European classical music was brought to the United States during the colonial era. Many American composers of this period worked exclusively with European models, while others, such as William Billings, Supply Belcher and Justin Morgan, also known as the First New England School, developed a style almost entirely independent of European models. Of these composers, Billings is the most well-remembered; he was also influential "as the founder of the American church choir, as the first musician to use a pitch-pipe, and as the first to introduce a violoncello into church service". Many of these composers were amateur singers who developed new forms of sacred music suitable for performance by amateurs, and often using harmonic methods which would have been considered bizarre by contemporary European standards. These composers' styles were untouched by "the influence of their sophisticated European contemporaries", using modal or pentatonic scales or melodies and eschewing the European rules of harmony.
In the early 19th century, America produced diverse composers such as Anthony Philip Heinrich, who composed in an idiosyncratic, intentionally "American" style and was the first American composer to write for a symphony orchestra. Many other composers, most famously William Henry Fry and George Frederick Bristow, supported the idea of an American classical style, though their works were very European in orientation. It was John Knowles Paine, however, who became the first American composer to be accepted in Europe. Paine's example inspired the composers of the Second New England School, which included such figures as Amy Beach, Edward MacDowell, and Horatio Parker.
Louis Moreau Gottschalk is perhaps the best-remembered American composer of the 19th century, said by music historian Richard Crawford to be known for "bringing indigenous or folk, themes and rhythms into music for the concert hall". Gottschalk's music reflected the cultural mix of his home city, New Orleans, Louisiana, which was home to a variety of Latin, Caribbean, African American, Cajun and Creole musics. He was well acknowledged as a talented pianist in his lifetime, and was also a known composer who remains admired though little performed. [12, p.429]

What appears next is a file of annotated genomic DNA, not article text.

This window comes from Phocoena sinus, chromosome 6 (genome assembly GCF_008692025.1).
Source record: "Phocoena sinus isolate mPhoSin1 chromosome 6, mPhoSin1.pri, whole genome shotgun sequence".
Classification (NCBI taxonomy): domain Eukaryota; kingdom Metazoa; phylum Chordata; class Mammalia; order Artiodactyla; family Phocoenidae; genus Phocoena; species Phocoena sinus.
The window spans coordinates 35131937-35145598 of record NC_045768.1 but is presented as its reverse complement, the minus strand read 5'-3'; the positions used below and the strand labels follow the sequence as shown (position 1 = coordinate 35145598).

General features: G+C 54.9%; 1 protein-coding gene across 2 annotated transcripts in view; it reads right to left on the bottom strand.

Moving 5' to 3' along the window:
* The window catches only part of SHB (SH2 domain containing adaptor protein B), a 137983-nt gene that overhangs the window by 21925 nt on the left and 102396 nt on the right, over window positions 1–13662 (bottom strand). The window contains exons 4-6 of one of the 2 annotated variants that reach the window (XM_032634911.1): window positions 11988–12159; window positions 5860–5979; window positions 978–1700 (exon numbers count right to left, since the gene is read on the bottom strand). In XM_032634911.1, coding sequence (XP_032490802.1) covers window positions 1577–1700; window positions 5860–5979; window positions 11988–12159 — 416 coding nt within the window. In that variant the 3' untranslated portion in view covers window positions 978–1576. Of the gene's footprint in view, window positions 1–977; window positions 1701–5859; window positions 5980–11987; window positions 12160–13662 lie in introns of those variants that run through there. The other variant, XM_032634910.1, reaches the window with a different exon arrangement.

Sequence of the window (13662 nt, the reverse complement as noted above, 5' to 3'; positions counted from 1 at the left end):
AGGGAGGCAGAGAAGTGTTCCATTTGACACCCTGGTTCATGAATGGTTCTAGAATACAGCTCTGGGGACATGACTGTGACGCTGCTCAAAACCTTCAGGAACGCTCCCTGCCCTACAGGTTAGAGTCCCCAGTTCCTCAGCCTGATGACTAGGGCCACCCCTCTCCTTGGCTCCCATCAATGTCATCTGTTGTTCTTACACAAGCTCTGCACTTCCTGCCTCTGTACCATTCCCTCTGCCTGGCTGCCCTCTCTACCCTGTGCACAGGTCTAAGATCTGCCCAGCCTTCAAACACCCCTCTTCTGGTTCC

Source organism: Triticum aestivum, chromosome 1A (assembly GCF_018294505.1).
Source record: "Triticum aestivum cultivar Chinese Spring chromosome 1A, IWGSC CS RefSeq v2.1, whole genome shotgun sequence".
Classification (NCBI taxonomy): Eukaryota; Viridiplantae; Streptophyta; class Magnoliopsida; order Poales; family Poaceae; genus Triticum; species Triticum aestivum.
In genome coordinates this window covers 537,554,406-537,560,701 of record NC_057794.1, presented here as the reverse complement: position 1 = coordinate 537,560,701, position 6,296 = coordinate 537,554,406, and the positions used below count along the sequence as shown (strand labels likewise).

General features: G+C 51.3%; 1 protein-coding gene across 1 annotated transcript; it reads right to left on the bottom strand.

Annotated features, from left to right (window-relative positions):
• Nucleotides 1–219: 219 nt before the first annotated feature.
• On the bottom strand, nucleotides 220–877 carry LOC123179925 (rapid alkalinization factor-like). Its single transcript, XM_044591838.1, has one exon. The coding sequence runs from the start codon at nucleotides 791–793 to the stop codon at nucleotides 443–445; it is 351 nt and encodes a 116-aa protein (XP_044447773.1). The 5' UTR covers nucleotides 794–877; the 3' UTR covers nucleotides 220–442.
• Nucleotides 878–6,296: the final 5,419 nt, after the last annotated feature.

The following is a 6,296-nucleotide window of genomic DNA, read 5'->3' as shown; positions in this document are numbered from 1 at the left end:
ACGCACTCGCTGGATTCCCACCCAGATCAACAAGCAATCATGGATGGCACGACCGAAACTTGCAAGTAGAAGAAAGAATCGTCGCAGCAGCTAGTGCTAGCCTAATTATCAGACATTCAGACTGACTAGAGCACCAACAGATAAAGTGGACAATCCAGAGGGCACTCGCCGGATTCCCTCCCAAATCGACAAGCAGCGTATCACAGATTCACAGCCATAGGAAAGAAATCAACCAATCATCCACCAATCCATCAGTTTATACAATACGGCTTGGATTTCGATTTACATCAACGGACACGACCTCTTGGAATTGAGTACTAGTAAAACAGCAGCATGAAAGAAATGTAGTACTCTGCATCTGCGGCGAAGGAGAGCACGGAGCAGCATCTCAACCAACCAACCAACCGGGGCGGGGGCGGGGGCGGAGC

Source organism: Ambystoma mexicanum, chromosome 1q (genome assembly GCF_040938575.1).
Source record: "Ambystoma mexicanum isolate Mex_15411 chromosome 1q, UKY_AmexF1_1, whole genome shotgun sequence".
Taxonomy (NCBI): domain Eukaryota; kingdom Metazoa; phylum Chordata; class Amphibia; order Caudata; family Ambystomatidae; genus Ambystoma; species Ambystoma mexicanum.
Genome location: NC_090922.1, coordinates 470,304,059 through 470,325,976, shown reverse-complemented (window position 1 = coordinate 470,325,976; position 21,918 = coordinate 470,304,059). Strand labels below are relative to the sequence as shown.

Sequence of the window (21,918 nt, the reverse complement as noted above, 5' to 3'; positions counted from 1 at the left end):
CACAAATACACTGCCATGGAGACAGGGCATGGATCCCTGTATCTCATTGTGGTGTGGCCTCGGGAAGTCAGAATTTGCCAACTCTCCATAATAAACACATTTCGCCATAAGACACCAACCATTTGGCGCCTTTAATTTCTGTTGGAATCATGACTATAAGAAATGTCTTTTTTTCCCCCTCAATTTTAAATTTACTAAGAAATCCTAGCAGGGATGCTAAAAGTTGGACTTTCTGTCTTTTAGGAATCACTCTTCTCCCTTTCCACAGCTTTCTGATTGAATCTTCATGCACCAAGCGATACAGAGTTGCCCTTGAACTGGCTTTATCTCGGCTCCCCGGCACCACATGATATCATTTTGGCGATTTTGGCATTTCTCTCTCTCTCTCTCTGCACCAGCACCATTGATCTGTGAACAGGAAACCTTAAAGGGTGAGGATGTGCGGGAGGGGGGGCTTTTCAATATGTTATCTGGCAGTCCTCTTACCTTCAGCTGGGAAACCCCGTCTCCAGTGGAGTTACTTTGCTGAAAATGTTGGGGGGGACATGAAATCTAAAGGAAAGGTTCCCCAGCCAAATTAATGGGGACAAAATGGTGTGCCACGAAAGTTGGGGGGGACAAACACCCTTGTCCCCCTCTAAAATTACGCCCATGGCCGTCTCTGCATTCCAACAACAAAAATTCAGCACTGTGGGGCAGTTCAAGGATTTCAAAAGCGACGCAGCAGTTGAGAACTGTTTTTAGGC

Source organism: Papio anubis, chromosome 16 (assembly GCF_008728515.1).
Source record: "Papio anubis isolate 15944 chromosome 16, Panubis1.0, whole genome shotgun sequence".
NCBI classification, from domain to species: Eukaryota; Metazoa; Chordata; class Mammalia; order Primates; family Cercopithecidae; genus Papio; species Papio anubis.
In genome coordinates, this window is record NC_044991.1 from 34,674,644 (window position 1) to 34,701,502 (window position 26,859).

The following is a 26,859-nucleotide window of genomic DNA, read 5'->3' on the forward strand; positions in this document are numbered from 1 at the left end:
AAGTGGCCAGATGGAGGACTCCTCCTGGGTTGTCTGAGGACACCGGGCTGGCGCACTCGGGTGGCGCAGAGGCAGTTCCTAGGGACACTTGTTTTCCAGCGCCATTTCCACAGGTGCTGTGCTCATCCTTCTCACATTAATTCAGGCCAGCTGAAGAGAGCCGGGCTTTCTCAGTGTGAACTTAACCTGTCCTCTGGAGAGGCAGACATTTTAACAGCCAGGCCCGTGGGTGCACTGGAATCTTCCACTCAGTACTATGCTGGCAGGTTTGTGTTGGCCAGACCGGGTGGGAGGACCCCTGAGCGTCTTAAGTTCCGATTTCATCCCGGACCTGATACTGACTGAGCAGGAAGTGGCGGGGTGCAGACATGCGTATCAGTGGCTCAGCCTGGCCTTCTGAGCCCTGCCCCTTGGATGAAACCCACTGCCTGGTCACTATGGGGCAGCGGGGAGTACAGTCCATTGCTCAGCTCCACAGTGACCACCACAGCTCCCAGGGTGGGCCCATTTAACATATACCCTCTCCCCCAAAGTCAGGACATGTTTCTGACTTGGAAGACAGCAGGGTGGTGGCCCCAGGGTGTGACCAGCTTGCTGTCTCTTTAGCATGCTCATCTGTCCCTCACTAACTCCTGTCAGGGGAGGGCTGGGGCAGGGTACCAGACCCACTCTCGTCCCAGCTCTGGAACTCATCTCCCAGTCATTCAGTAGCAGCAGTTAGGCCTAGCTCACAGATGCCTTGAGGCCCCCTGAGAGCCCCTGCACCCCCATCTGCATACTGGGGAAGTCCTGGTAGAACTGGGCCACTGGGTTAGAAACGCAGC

20th century. The New York classical music scene included Charles Griffes, originally from Elmira, New York, who began publishing his most innovative material in 1914. His early collaborations were attempts to use non-Western musical themes. The best-known New York composer was George Gershwin. Gershwin was a songwriter with Tin Pan Alley and the Broadway theatres, and his works were strongly influenced by jazz, or rather the precursors to jazz that were extant during his time. Gershwin's work made American classical music more focused, and attracted an unheard of amount of international attention. Following Gershwin, the first major composer was Aaron Copland from Brooklyn, who used elements of American folk music, though it remained European in technique and form. Later, he turned to the ballet and then serial music. Charles Ives was one of the earliest American classical composers of enduring international significance, producing music in a uniquely American style, though his music was mostly unknown until after his death in 1954.
Many of the later 20th-century composers, such as John Cage, John Corigliano and Steve Reich, used modernist and minimalist techniques. Reich discovered a technique known as phasing, in which two musical activities begin simultaneously and are repeated, gradually drifting out of sync, creating a natural sense of development. Reich was also very interested in non-Western music, incorporating African rhythmic techniques in his compositions. Recent composers and performers are strongly influenced by the minimalist works of Philip Glass, a Baltimore native based out of New York, Meredith Monk and others.